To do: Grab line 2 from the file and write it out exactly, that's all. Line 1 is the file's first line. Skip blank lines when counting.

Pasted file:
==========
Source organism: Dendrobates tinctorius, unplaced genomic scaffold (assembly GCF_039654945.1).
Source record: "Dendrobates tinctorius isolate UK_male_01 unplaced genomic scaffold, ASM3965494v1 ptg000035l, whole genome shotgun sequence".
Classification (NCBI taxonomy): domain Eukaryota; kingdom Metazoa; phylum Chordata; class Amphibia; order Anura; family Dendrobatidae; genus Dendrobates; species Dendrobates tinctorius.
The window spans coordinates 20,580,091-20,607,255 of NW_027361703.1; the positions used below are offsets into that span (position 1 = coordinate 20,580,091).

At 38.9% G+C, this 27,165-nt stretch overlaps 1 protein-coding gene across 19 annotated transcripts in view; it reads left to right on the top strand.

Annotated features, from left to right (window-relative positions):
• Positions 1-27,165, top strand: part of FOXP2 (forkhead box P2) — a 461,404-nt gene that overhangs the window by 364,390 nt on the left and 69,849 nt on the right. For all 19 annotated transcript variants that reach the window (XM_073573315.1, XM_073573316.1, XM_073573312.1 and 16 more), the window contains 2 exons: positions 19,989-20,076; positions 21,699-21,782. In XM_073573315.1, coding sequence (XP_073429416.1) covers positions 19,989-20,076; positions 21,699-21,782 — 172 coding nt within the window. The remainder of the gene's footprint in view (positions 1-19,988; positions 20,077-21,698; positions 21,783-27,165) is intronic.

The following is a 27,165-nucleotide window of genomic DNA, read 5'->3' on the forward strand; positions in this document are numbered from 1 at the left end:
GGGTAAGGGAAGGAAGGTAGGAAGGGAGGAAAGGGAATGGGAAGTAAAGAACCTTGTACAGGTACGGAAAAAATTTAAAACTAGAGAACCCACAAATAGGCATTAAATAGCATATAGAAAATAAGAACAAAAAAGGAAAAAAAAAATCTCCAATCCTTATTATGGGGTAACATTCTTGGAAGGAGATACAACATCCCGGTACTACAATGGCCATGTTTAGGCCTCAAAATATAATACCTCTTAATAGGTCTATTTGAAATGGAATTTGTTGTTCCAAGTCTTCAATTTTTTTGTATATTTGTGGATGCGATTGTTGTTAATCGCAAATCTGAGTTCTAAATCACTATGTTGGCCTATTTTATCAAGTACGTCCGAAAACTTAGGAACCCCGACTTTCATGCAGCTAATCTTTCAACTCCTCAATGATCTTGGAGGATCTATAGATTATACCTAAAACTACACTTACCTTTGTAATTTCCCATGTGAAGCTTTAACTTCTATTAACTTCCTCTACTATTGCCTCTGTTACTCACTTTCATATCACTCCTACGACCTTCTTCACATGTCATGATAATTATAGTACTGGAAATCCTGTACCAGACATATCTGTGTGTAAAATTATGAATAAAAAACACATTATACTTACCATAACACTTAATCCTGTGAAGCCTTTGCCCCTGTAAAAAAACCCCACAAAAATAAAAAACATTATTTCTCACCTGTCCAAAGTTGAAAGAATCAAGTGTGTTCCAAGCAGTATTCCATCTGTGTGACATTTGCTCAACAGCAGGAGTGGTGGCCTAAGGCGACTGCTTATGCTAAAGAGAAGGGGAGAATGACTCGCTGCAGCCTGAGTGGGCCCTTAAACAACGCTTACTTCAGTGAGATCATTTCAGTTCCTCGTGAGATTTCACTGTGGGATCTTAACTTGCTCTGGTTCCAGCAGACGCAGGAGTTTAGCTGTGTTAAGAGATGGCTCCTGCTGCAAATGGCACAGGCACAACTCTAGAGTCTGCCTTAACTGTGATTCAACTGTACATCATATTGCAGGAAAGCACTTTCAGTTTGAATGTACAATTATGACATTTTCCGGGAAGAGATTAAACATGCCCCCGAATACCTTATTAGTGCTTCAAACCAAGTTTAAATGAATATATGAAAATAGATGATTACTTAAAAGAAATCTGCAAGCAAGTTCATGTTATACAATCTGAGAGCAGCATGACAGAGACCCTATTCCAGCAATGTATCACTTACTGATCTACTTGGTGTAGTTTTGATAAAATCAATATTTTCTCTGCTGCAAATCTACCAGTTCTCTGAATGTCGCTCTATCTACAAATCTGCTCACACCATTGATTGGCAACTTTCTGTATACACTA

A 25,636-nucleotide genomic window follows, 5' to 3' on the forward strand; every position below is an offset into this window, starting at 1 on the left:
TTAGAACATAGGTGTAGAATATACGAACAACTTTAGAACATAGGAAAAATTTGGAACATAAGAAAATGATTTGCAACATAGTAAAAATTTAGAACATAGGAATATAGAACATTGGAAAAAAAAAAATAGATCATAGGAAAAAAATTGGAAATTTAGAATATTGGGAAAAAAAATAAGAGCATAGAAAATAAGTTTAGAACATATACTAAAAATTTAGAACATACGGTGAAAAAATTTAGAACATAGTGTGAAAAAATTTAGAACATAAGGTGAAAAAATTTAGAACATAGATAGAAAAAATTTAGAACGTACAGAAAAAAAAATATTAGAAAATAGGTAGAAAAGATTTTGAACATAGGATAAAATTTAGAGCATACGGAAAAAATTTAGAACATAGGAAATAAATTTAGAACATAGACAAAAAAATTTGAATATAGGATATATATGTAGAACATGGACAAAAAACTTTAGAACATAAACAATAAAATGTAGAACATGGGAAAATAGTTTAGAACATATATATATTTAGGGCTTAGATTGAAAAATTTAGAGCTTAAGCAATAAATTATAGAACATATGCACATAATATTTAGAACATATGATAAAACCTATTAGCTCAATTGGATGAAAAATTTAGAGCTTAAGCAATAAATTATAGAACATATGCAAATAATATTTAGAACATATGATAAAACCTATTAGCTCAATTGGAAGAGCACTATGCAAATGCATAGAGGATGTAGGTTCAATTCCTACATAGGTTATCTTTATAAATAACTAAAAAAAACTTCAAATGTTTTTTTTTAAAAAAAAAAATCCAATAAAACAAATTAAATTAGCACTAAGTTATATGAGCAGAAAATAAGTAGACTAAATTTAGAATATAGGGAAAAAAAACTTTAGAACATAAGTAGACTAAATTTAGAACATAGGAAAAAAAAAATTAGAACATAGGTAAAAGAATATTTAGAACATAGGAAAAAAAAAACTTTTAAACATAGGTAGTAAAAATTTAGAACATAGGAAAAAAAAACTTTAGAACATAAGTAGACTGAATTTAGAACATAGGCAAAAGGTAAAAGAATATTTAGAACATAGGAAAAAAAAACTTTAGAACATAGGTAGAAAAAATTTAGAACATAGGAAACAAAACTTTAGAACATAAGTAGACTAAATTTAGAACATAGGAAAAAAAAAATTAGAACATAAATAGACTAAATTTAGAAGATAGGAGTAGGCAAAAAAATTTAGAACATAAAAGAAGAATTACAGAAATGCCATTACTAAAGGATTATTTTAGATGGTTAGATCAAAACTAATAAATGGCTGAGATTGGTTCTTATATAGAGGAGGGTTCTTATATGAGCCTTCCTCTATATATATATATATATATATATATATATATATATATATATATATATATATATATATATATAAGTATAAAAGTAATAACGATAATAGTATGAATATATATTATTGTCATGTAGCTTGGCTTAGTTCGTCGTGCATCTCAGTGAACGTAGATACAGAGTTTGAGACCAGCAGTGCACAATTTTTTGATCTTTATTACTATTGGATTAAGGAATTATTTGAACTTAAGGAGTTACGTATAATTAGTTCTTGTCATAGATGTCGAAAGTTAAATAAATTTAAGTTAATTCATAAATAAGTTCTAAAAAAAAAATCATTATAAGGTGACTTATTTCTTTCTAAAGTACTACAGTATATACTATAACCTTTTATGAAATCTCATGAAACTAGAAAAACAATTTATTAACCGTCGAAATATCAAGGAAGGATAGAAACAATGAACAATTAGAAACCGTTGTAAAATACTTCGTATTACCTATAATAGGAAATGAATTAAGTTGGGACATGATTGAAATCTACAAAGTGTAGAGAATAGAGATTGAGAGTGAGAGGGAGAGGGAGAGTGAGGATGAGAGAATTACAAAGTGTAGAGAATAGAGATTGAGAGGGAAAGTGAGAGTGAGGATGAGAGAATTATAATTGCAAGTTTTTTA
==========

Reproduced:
Source record: "Dendrobates tinctorius isolate UK_male_01 unplaced genomic scaffold, ASM3965494v1 ptg000035l, whole genome shotgun sequence".